13 nations advocate for open standards

A group of 13 nations, organized by the Berkman Center for Law and Internet at Harvard, filed a report with the World Bank today, advocating greater use of open standards in government. According to a New York Times article, the "Roadmap for Open ICT Systems," argues that open systems are "a vital step to accelerate economic growth, efficiency and innovation.

A group of 13 nations, organized by the Berkman Center for Law and Internet at Harvard, filed a report with the World Bank today, advocating greater use of open standards in government. According to a New York Times article, the "Roadmap for Open ICT Systems," argues that open systems are "a vital step to accelerate economic growth, efficiency and innovation."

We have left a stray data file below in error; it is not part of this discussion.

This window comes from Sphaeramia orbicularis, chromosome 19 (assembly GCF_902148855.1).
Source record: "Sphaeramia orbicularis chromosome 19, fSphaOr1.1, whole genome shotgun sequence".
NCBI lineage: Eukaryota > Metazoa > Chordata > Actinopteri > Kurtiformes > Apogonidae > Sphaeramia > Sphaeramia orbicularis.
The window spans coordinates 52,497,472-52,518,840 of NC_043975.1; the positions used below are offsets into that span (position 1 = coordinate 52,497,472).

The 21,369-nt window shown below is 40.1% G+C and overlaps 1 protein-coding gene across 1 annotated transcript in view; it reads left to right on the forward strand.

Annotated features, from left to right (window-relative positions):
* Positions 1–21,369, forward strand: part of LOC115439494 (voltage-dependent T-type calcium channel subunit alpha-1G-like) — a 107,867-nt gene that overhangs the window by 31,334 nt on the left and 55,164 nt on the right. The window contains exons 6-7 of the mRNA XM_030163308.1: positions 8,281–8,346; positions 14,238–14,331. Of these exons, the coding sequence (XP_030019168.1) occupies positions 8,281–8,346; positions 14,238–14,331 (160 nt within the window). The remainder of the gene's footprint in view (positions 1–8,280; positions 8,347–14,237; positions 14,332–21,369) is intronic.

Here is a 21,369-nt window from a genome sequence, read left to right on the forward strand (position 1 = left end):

The group defines an open standard as technology that is not owned by a single company and is openly published. Still, there is a huge debate in industry and among policy makers about how far openness should go.

The report makes clear that government policy should "mandate technology choice, not software development models."

It also points out that open technology standards - the digital equivalent of a common gauge for railroad tracks - are not the same thing as open-source software. Open source is a development model for software in which code is freely shared and improved by a cooperative network of programmers.